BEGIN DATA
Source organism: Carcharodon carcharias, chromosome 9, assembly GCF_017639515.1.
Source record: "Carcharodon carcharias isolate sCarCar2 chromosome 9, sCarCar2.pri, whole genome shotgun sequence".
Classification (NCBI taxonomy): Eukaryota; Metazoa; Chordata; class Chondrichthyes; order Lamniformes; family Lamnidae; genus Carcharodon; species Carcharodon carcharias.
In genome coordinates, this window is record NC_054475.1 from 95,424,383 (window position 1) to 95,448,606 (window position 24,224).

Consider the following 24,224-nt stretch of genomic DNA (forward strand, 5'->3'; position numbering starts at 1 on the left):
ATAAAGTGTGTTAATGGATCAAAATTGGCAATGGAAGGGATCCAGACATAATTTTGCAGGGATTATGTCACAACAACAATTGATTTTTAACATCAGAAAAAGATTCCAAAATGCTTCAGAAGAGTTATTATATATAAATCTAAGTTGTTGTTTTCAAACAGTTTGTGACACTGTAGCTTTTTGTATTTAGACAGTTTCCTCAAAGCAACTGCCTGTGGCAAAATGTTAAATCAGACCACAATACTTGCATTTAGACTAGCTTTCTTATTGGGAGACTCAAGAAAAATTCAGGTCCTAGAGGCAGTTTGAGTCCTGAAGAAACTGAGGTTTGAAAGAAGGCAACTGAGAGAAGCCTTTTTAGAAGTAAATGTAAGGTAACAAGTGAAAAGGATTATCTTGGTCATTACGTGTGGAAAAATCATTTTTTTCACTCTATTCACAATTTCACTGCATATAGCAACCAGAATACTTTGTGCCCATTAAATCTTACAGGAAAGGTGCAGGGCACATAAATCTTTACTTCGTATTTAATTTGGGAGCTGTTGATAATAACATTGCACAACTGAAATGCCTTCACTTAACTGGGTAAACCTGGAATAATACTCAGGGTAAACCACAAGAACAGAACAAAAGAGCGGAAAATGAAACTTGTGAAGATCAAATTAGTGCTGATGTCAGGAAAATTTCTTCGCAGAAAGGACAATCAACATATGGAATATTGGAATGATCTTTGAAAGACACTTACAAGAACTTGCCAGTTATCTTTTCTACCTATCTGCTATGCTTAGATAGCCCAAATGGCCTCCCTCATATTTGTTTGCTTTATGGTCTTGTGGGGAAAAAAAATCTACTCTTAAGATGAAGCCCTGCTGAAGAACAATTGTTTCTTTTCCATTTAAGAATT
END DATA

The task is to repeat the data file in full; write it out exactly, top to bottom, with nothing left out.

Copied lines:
Source organism: Carcharodon carcharias, chromosome 9, assembly GCF_017639515.1.
Source record: "Carcharodon carcharias isolate sCarCar2 chromosome 9, sCarCar2.pri, whole genome shotgun sequence".
Classification (NCBI taxonomy): Eukaryota; Metazoa; Chordata; class Chondrichthyes; order Lamniformes; family Lamnidae; genus Carcharodon; species Carcharodon carcharias.
In genome coordinates, this window is record NC_054475.1 from 95,424,383 (window position 1) to 95,448,606 (window position 24,224).

Consider the following 24,224-nt stretch of genomic DNA (forward strand, 5'->3'; position numbering starts at 1 on the left):
ATAAAGTGTGTTAATGGATCAAAATTGGCAATGGAAGGGATCCAGACATAATTTTGCAGGGATTATGTCACAACAACAATTGATTTTTAACATCAGAAAAAGATTCCAAAATGCTTCAGAAGAGTTATTATATATAAATCTAAGTTGTTGTTTTCAAACAGTTTGTGACACTGTAGCTTTTTGTATTTAGACAGTTTCCTCAAAGCAACTGCCTGTGGCAAAATGTTAAATCAGACCACAATACTTGCATTTAGACTAGCTTTCTTATTGGGAGACTCAAGAAAAATTCAGGTCCTAGAGGCAGTTTGAGTCCTGAAGAAACTGAGGTTTGAAAGAAGGCAACTGAGAGAAGCCTTTTTAGAAGTAAATGTAAGGTAACAAGTGAAAAGGATTATCTTGGTCATTACGTGTGGAAAAATCATTTTTTTCACTCTATTCACAATTTCACTGCATATAGCAACCAGAATACTTTGTGCCCATTAAATCTTACAGGAAAGGTGCAGGGCACATAAATCTTTACTTCGTATTTAATTTGGGAGCTGTTGATAATAACATTGCACAACTGAAATGCCTTCACTTAACTGGGTAAACCTGGAATAATACTCAGGGTAAACCACAAGAACAGAACAAAAGAGCGGAAAATGAAACTTGTGAAGATCAAATTAGTGCTGATGTCAGGAAAATTTCTTCGCAGAAAGGACAATCAACATATGGAATATTGGAATGATCTTTGAAAGACACTTACAAGAACTTGCCAGTTATCTTTTCTACCTATCTGCTATGCTTAGATAGCCCAAATGGCCTCCCTCATATTTGTTTGCTTTATGGTCTTGTGGGGAAAAAAAATCTACTCTTAAGATGAAGCCCTGCTGAAGAACAATTGTTTCTTTTCCATTTAAGAATT